b. Thyroid Nodules 

An unusual growth on the neck near the thyroid is known as a thyroid nodule. A nodule forms when the cells in the thyroid overproduce. This is typically due to hyperthyroidism and an overproduction of thyroid hormones. If a family member has nodules, you are more likely to develop them as well. Less than five percent of thyroid nodules are cancerous. The types of nodules include: 

  • Thyroid cysts: filled with fluid or partly solid-fluid
  • Colloid nodules: one or more overgrowths of normal thyroid tissue that do not grow beyond the thyroid gland
  • Inflammatory nodules: occurs due to chronic inflammation of the thyroid gland [4]


Hypothyroidism results in an underactive thyroid. A thyroid that does not make enough hormone slows down your body processes. It can slow your metabolism and make you feel less energetic. An underactive thyroid can mimic other conditions, so a blood test is necessary for a proper diagnosis. Symptoms of hypothyroid include: 

  • Dry skin
  • Change in the menstrual cycle
  • Constipation
  • Dry hair and hair loss
  • Elevated cholesterol
  • Sensitivity to cold
  • Puffy face
  • Unexplained weight gain
  • Problems with memory
  • Elevated cholesterol [5]

a. Hashimoto’s Thyroiditis

This type of hypothyroidism occurs when the thyroid hormone does not meet the body’s needs. Hashimoto’s is an autoimmune disease that targets the thyroid. It occurs when the immune system mistakenly attacks its systems. In this case, the immune system makes antibodies that attack and damage the thyroid tissue. This leads to an inflammation of the gland and eventually results in hypothyroidism. Symptoms can include:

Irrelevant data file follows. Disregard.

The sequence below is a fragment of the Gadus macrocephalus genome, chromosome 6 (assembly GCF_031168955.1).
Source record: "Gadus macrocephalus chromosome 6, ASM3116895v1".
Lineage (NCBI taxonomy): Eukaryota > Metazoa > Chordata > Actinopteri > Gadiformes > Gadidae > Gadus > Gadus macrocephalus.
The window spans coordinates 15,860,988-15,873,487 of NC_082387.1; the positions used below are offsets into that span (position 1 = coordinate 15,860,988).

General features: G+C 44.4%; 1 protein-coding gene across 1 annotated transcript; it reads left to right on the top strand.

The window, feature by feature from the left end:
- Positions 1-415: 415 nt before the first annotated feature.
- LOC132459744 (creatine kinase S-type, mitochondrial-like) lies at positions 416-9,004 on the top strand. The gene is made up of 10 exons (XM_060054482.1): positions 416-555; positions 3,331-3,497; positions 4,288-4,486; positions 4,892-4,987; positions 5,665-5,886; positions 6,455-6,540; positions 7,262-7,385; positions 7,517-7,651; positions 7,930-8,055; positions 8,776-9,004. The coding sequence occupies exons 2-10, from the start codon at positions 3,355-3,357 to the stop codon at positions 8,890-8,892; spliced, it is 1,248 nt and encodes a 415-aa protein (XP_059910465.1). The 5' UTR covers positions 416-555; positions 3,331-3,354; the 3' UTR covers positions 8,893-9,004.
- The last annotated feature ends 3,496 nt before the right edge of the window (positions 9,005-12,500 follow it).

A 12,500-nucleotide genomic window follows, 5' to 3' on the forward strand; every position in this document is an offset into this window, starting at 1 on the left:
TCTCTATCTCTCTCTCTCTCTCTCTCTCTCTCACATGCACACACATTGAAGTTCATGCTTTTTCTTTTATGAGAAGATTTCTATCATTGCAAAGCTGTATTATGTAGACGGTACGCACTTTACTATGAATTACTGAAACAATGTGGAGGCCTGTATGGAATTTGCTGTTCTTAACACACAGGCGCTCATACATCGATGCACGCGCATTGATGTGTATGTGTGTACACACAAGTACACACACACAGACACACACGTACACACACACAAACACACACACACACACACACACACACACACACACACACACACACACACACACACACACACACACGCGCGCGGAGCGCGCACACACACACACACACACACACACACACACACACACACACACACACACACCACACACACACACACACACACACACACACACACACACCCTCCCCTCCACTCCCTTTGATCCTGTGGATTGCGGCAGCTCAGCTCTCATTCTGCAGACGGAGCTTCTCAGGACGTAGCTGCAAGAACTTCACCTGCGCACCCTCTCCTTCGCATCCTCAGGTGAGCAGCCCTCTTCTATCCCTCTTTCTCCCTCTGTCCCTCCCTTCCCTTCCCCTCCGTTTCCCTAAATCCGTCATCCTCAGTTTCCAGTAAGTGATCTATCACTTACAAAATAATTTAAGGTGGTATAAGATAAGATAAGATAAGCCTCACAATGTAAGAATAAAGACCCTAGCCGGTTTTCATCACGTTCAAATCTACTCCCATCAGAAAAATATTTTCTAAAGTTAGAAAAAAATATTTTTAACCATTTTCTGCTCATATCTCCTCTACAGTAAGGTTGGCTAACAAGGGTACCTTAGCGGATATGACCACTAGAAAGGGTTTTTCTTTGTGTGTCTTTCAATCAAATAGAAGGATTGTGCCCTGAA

• Weight gain
  • Depression
  • Difficulty becoming pregnant
  • Slow heartbeat
  • Heavy or irregular periods
  • Feeling cold
  • Constipation [6]

a woman bundled up in the snow

b. Iodine Deficiency

As mentioned earlier, iodine is essential for the production of thyroid hormones, and a lack of iodine in the body can lead to hypothyroidism. The body does not make iodine, so it needs to come from the food we eat. Cheese, milk, eggs, iodized table salt, seafood, soy sauce, and yogurt are good sources of iodine. Iodine deficiencies were much more common in the past and the introduction of iodized salt helped curb this problem. 

Today, 30 percent of the world’s population is still at risk for iodine deficiency. Goiters may occur with this issue, causing an enlargement of the thyroid gland where nodules can develop. Those with a large goiter can have issues swallowing, lying down, and breathing. [7]

Medications for Thyroid Disorders

Because many thyroid disorders are genetic or inherited, medications are often necessary to combat symptoms. Medications like desiccated thyroid, Synthroid (levothyroxine), or Tapazole (methimazole) can help improve everyday function. Desiccated thyroid is a synthetic version of the main thyroid hormone and is a common treatment for those with hypothyroidism. Synthroid works the same way to improve underactive thyroid. [8]

On the flip side, Tapazole is used for the treatment of overactive thyroid. Tapazole functions by stopping the thyroid gland from creating too much thyroid hormone. This drug prevents iodine and peroxidase (an enzyme) from interacting with T3 and T4, decreasing thyroid hormone production. If you believe you are suffering from a thyroid disorder, talk to your doctor to discuss your symptoms. [9]